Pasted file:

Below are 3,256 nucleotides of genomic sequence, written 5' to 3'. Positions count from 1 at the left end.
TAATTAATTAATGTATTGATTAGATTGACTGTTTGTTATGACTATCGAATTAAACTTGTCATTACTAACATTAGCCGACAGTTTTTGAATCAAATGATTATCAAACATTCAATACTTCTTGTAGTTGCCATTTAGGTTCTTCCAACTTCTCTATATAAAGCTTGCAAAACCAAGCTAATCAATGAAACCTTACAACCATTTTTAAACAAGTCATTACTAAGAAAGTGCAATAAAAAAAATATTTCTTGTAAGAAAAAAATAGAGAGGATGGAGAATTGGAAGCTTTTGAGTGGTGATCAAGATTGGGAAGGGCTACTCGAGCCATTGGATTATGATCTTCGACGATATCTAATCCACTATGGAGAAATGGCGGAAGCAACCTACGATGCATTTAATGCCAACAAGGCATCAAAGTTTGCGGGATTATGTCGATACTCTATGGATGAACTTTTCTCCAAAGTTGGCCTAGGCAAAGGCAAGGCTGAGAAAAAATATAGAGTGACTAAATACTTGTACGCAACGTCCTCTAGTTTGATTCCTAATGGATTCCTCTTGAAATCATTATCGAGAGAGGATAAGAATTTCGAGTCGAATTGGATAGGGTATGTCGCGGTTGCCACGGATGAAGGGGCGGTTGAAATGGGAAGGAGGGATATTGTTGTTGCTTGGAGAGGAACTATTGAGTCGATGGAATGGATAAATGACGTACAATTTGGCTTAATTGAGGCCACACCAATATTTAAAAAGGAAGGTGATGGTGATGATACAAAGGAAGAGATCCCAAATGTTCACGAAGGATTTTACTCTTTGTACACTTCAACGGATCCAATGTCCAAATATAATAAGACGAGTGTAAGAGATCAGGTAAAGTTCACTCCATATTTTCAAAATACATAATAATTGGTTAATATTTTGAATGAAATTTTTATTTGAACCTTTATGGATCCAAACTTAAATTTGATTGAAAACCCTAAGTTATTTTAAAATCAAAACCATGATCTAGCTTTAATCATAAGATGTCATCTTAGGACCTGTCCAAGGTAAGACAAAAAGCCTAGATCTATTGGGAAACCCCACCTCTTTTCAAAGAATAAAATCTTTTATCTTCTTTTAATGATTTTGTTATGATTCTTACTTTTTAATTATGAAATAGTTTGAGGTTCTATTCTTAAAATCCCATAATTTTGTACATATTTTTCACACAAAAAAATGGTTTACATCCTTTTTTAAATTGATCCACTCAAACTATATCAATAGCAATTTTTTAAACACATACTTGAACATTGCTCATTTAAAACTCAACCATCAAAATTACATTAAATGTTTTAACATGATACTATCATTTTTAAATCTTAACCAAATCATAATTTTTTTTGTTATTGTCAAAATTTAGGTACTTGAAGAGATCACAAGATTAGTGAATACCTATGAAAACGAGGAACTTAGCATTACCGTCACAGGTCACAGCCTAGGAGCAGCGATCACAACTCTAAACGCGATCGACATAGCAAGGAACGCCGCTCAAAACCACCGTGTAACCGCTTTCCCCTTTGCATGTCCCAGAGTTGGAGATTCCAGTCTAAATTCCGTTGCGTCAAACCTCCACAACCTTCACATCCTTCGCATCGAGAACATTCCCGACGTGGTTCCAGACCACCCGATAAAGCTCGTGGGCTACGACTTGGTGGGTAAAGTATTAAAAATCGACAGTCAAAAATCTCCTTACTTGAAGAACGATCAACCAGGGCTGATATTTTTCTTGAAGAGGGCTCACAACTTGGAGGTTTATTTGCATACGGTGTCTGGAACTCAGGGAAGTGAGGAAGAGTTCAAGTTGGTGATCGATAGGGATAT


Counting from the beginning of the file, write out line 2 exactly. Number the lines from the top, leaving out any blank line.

TAATTAATTAATGTATTGATTAGATTGACTGTTTGTTATGACTATCGAATTAAACTTGTCATTACTAACATTAGCCGACAGTTTTTGAATCAAATGATTATCAAACATTCAATACTTCTTGTAGTTGCCATTTAGGTTCTTCCAACTTCTCTATATAAAGCTTGCAAAACCAAGCTAATCAATGAAACCTTACAACCATTTTTAAACAAGTCATTACTAAGAAAGTGCAATAAAAAAAATATTTCTTGTAAGAAAAAAATAGAGAGGATGGAGAATTGGAAGCTTTTGAGTGGTGATCAAGATTGGGAAGGGCTACTCGAGCCATTGGATTATGATCTTCGACGATATCTAATCCACTATGGAGAAATGGCGGAAGCAACCTACGATGCATTTAATGCCAACAAGGCATCAAAGTTTGCGGGATTATGTCGATACTCTATGGATGAACTTTTCTCCAAAGTTGGCCTAGGCAAAGGCAAGGCTGAGAAAAAATATAGAGTGACTAAATACTTGTACGCAACGTCCTCTAGTTTGATTCCTAATGGATTCCTCTTGAAATCATTATCGAGAGAGGATAAGAATTTCGAGTCGAATTGGATAGGGTATGTCGCGGTTGCCACGGATGAAGGGGCGGTTGAAATGGGAAGGAGGGATATTGTTGTTGCTTGGAGAGGAACTATTGAGTCGATGGAATGGATAAATGACGTACAATTTGGCTTAATTGAGGCCACACCAATATTTAAAAAGGAAGGTGATGGTGATGATACAAAGGAAGAGATCCCAAATGTTCACGAAGGATTTTACTCTTTGTACACTTCAACGGATCCAATGTCCAAATATAATAAGACGAGTGTAAGAGATCAGGTAAAGTTCACTCCATATTTTCAAAATACATAATAATTGGTTAATATTTTGAATGAAATTTTTATTTGAACCTTTATGGATCCAAACTTAAATTTGATTGAAAACCCTAAGTTATTTTAAAATCAAAACCATGATCTAGCTTTAATCATAAGATGTCATCTTAGGACCTGTCCAAGGTAAGACAAAAAGCCTAGATCTATTGGGAAACCCCACCTCTTTTCAAAGAATAAAATCTTTTATCTTCTTTTAATGATTTTGTTATGATTCTTACTTTTTAATTATGAAATAGTTTGAGGTTCTATTCTTAAAATCCCATAATTTTGTACATATTTTTCACACAAAAAAATGGTTTACATCCTTTTTTAAATTGATCCACTCAAACTATATCAATAGCAATTTTTTAAACACATACTTGAACATTGCTCATTTAAAACTCAACCATCAAAATTACATTAAATGTTTTAACATGATACTATCATTTTTAAATCTTAACCAAATCATAATTTTTTTTGTTATTGTCAAAATTTAGGTACTTGAAGAGATCACAAGATTAGTGAATACCTATGAAAACGAGGAACTTAGCATTACCGTCACAGGTCACAGCCTAGGAGCAGCGATCACAACTCTAAACGCGATCGACATAGCAAGGAACGCCGCTCAAAACCACCGTGTAACCGCTTTCCCCTTTGCATGTCCCAGAGTTGGAGATTCCAGTCTAAATTCCGTTGCGTCAAACCTCCACAACCTTCACATCCTTCGCATCGAGAACATTCCCGACGTGGTTCCAGACCACCCGATAAAGCTCGTGGGCTACGACTTGGTGGGTAAAGTATTAAAAATCGACAGTCAAAAATCTCCTTACTTGAAGAACGATCAACCAGGGCTGATATTTTTCTTGAAGAGGGCTCACAACTTGGAGGTTTATTTGCATACGGTGTCTGGAACTCAGGGAAGTGAGGAAGAGTTCAAGTTGGTGATCGATAGGGATAT